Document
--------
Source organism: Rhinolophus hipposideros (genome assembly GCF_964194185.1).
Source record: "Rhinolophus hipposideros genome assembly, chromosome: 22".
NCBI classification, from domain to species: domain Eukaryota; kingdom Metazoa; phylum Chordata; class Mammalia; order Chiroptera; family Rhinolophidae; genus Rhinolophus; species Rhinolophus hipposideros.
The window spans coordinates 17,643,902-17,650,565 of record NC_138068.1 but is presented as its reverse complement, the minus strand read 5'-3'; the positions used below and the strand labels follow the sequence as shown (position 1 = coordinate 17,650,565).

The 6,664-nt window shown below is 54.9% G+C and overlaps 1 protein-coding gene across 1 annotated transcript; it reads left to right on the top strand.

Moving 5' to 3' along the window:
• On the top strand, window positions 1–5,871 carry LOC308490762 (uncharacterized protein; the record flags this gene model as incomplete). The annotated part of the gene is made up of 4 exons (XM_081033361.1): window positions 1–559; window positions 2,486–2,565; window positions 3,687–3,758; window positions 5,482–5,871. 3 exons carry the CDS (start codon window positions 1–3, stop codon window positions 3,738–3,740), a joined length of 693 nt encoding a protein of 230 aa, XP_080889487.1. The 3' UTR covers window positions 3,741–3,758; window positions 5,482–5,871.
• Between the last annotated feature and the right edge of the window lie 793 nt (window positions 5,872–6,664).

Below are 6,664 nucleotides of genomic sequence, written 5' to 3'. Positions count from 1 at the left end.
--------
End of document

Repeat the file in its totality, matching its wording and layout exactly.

Source organism: Rhinolophus hipposideros (genome assembly GCF_964194185.1).
Source record: "Rhinolophus hipposideros genome assembly, chromosome: 22".
NCBI classification, from domain to species: domain Eukaryota; kingdom Metazoa; phylum Chordata; class Mammalia; order Chiroptera; family Rhinolophidae; genus Rhinolophus; species Rhinolophus hipposideros.
The window spans coordinates 17,643,902-17,650,565 of record NC_138068.1 but is presented as its reverse complement, the minus strand read 5'-3'; the positions used below and the strand labels follow the sequence as shown (position 1 = coordinate 17,650,565).

The 6,664-nt window shown below is 54.9% G+C and overlaps 1 protein-coding gene across 1 annotated transcript; it reads left to right on the top strand.

Moving 5' to 3' along the window:
• On the top strand, window positions 1–5,871 carry LOC308490762 (uncharacterized protein; the record flags this gene model as incomplete). The annotated part of the gene is made up of 4 exons (XM_081033361.1): window positions 1–559; window positions 2,486–2,565; window positions 3,687–3,758; window positions 5,482–5,871. 3 exons carry the CDS (start codon window positions 1–3, stop codon window positions 3,738–3,740), a joined length of 693 nt encoding a protein of 230 aa, XP_080889487.1. The 3' UTR covers window positions 3,741–3,758; window positions 5,482–5,871.
• Between the last annotated feature and the right edge of the window lie 793 nt (window positions 5,872–6,664).

Below are 6,664 nucleotides of genomic sequence, written 5' to 3'. Positions count from 1 at the left end.